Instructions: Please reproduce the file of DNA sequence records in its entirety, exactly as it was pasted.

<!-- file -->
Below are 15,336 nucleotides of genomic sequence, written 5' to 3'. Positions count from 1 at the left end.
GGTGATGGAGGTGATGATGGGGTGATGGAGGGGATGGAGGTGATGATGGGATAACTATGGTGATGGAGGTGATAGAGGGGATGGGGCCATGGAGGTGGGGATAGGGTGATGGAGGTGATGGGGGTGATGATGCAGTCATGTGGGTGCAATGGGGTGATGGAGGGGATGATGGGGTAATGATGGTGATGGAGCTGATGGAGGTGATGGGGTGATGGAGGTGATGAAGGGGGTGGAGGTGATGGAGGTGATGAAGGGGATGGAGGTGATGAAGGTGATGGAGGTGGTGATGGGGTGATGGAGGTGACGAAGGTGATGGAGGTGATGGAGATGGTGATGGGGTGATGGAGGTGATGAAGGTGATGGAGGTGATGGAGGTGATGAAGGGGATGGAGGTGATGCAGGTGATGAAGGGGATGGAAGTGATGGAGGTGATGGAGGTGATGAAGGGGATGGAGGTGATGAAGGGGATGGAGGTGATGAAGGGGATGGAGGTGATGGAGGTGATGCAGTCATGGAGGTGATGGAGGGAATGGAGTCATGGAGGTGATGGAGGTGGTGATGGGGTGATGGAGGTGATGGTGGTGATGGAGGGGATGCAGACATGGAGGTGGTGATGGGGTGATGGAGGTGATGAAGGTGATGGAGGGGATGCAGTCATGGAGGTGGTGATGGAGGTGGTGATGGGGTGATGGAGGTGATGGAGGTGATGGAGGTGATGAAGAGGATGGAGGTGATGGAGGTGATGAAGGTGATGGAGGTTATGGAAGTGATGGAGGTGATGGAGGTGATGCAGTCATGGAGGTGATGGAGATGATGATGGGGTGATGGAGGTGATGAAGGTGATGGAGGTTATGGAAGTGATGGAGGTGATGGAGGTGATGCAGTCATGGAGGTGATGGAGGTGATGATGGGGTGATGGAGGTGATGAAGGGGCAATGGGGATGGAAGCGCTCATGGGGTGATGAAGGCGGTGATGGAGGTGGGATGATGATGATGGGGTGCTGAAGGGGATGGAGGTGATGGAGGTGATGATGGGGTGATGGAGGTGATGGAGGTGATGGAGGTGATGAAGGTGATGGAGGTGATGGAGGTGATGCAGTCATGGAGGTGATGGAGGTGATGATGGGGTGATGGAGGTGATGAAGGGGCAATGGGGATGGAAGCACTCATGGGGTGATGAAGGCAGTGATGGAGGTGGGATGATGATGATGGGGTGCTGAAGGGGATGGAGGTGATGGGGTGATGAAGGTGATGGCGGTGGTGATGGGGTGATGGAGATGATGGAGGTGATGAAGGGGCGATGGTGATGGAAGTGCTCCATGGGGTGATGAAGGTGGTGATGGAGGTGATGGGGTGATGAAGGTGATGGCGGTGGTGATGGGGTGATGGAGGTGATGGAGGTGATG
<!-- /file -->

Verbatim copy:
Below are 15,336 nucleotides of genomic sequence, written 5' to 3'. Positions count from 1 at the left end.
GGTGATGGAGGTGATGATGGGGTGATGGAGGGGATGGAGGTGATGATGGGATAACTATGGTGATGGAGGTGATAGAGGGGATGGGGCCATGGAGGTGGGGATAGGGTGATGGAGGTGATGGGGGTGATGATGCAGTCATGTGGGTGCAATGGGGTGATGGAGGGGATGATGGGGTAATGATGGTGATGGAGCTGATGGAGGTGATGGGGTGATGGAGGTGATGAAGGGGGTGGAGGTGATGGAGGTGATGAAGGGGATGGAGGTGATGAAGGTGATGGAGGTGGTGATGGGGTGATGGAGGTGACGAAGGTGATGGAGGTGATGGAGATGGTGATGGGGTGATGGAGGTGATGAAGGTGATGGAGGTGATGGAGGTGATGAAGGGGATGGAGGTGATGCAGGTGATGAAGGGGATGGAAGTGATGGAGGTGATGGAGGTGATGAAGGGGATGGAGGTGATGAAGGGGATGGAGGTGATGAAGGGGATGGAGGTGATGGAGGTGATGCAGTCATGGAGGTGATGGAGGGAATGGAGTCATGGAGGTGATGGAGGTGGTGATGGGGTGATGGAGGTGATGGTGGTGATGGAGGGGATGCAGACATGGAGGTGGTGATGGGGTGATGGAGGTGATGAAGGTGATGGAGGGGATGCAGTCATGGAGGTGGTGATGGAGGTGGTGATGGGGTGATGGAGGTGATGGAGGTGATGGAGGTGATGAAGAGGATGGAGGTGATGGAGGTGATGAAGGTGATGGAGGTTATGGAAGTGATGGAGGTGATGGAGGTGATGCAGTCATGGAGGTGATGGAGATGATGATGGGGTGATGGAGGTGATGAAGGTGATGGAGGTTATGGAAGTGATGGAGGTGATGGAGGTGATGCAGTCATGGAGGTGATGGAGGTGATGATGGGGTGATGGAGGTGATGAAGGGGCAATGGGGATGGAAGCGCTCATGGGGTGATGAAGGCGGTGATGGAGGTGGGATGATGATGATGGGGTGCTGAAGGGGATGGAGGTGATGGAGGTGATGATGGGGTGATGGAGGTGATGGAGGTGATGGAGGTGATGAAGGTGATGGAGGTGATGGAGGTGATGCAGTCATGGAGGTGATGGAGGTGATGATGGGGTGATGGAGGTGATGAAGGGGCAATGGGGATGGAAGCACTCATGGGGTGATGAAGGCAGTGATGGAGGTGGGATGATGATGATGGGGTGCTGAAGGGGATGGAGGTGATGGGGTGATGAAGGTGATGGCGGTGGTGATGGGGTGATGGAGATGATGGAGGTGATGAAGGGGCGATGGTGATGGAAGTGCTCCATGGGGTGATGAAGGTGGTGATGGAGGTGATGGGGTGATGAAGGTGATGGCGGTGGTGATGGGGTGATGGAGGTGATGGAGGTGATG